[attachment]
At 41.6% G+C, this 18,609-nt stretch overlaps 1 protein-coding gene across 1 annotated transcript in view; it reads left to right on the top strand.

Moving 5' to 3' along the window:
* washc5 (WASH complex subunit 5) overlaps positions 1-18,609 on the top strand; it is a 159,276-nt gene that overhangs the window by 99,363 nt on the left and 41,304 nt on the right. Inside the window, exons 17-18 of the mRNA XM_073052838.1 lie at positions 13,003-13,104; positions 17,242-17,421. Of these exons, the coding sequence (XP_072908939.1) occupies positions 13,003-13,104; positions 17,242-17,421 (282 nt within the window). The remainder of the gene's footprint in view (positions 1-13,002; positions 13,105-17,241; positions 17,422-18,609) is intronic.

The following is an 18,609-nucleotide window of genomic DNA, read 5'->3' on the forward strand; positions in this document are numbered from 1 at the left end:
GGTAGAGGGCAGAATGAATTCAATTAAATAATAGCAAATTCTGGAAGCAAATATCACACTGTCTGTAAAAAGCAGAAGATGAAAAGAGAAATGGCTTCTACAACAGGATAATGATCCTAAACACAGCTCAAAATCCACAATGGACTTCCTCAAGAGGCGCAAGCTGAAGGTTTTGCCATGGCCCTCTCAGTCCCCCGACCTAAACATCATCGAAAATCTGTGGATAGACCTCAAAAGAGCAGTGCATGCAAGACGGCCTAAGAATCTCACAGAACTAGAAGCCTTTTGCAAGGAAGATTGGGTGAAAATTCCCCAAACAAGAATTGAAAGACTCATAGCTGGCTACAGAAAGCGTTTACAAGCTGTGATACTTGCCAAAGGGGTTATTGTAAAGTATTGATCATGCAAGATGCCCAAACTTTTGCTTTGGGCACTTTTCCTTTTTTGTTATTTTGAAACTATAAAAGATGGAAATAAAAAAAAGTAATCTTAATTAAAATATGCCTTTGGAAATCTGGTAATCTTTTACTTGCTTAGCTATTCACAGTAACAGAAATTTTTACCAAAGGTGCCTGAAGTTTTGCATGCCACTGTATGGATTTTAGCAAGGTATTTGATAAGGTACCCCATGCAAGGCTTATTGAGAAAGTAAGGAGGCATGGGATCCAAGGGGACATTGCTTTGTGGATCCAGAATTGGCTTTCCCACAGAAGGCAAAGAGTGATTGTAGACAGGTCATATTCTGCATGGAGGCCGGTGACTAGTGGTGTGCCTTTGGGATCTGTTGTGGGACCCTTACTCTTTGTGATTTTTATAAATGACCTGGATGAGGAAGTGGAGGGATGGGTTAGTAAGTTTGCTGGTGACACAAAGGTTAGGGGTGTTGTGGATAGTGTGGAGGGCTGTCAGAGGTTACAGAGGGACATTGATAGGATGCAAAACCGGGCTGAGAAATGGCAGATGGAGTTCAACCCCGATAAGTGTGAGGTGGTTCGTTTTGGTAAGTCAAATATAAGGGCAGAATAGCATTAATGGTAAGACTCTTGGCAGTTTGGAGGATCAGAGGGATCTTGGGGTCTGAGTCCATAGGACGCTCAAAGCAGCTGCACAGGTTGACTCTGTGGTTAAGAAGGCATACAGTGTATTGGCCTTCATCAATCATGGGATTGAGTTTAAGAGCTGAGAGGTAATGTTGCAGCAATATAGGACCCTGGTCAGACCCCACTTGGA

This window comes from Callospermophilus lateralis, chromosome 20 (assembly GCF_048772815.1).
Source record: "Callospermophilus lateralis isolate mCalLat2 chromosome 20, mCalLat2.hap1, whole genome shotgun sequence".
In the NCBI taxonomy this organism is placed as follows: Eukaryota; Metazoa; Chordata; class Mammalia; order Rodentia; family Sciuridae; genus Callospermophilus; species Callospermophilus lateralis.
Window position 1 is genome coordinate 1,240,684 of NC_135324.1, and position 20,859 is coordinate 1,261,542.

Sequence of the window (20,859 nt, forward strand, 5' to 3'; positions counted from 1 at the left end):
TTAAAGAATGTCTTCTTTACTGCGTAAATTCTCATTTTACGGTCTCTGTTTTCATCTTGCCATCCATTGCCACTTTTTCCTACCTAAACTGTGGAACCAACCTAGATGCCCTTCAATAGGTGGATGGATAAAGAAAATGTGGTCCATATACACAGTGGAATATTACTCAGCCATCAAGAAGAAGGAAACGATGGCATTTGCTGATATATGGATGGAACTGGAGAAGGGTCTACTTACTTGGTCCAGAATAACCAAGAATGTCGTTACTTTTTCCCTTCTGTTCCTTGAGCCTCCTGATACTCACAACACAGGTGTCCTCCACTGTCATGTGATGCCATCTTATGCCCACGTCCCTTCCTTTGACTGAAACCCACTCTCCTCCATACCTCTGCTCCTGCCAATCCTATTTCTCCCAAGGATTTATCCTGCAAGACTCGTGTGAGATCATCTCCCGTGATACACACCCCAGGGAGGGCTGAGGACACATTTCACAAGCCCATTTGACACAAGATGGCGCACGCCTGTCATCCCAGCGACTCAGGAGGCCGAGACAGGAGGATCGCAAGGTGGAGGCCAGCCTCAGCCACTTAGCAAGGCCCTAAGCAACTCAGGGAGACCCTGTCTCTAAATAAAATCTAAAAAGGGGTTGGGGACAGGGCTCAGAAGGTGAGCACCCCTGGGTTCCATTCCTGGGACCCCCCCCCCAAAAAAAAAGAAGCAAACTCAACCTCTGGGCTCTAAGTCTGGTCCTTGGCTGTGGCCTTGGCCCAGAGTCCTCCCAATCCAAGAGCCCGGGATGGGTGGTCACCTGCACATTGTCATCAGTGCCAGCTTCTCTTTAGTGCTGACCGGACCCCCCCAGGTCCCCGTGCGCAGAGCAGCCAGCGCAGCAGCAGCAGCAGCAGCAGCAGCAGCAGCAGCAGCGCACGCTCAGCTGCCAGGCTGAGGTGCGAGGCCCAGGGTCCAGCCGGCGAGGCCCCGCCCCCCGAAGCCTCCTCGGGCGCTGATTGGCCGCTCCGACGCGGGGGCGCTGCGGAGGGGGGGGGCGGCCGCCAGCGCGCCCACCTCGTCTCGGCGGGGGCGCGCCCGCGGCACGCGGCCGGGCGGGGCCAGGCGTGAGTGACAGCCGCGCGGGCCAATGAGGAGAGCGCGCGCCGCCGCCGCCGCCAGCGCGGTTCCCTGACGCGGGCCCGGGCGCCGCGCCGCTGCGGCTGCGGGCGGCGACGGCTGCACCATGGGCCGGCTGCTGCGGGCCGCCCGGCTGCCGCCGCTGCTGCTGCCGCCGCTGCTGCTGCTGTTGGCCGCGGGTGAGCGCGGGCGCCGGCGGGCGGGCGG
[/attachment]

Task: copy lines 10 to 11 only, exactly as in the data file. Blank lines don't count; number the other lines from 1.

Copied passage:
Sequence of the window (20,859 nt, forward strand, 5' to 3'; positions counted from 1 at the left end):
TTAAAGAATGTCTTCTTTACTGCGTAAATTCTCATTTTACGGTCTCTGTTTTCATCTTGCCATCCATTGCCACTTTTTCCTACCTAAACTGTGGAACCAACCTAGATGCCCTTCAATAGGTGGATGGATAAAGAAAATGTGGTCCATATACACAGTGGAATATTACTCAGCCATCAAGAAGAAGGAAACGATGGCATTTGCTGATATATGGATGGAACTGGAGAAGGGTCTACTTACTTGGTCCAGAATAACCAAGAATGTCGTTACTTTTTCCCTTCTGTTCCTTGAGCCTCCTGATACTCACAACACAGGTGTCCTCCACTGTCATGTGATGCCATCTTATGCCCACGTCCCTTCCTTTGACTGAAACCCACTCTCCTCCATACCTCTGCTCCTGCCAATCCTATTTCTCCCAAGGATTTATCCTGCAAGACTCGTGTGAGATCATCTCCCGTGATACACACCCCAGGGAGGGCTGAGGACACATTTCACAAGCCCATTTGACACAAGATGGCGCACGCCTGTCATCCCAGCGACTCAGGAGGCCGAGACAGGAGGATCGCAAGGTGGAGGCCAGCCTCAGCCACTTAGCAAGGCCCTAAGCAACTCAGGGAGACCCTGTCTCTAAATAAAATCTAAAAAGGGGTTGGGGACAGGGCTCAGAAGGTGAGCACCCCTGGGTTCCATTCCTGGGACCCCCCCCCCAAAAAAAAAGAAGCAAACTCAACCTCTGGGCTCTAAGTCTGGTCCTTGGCTGTGGCCTTGGCCCAGAGTCCTCCCAATCCAAGAGCCCGGGATGGGTGGTCACCTGCACATTGTCATCAGTGCCAGCTTCTCTTTAGTGCTGACCGGACCCCCCCAGGTCCCCGTGCGCAGAGCAGCCAGCGCAGCAGCAGCAGCAGCAGCAGCAGCAGCAGCAGCAGCGCACGCTCAGCTGCCAGGCTGAGGTGCGAGGCCCAGGGTCCAGCCGGCGAGGCCCCGCCCCCCGAAGCCTCCTCGGGCGCTGATTGGCCGCTCCGACGCGGGGGCGCTGCGGAGGGGGGGGGCGGCCGCCAGCGCGCCCACCTCGTCTCGGCGGGGGCGCGCCCGCGGCACGCGGCCGGGCGGGGCCAGGCGTGAGTGACAGCCGCGCGGGCCAATGAGGAGAGCGCGCGCCGCCGCCGCCGCCAGCGCGGTTCCCTGACGCGGGCCCGGGCGCCGCGCCGCTGCGGCTGCGGGCGGCGACGGCTGCACCATGGGCCGGCTGCTGCGGGCCGCCCGGCTGCCGCCGCTGCTGCTGCCGCCGCTGCTGCTGCTGTTGGCCGCGGGTGAGCGCGGGCGCCGGCGGGCGGGCGG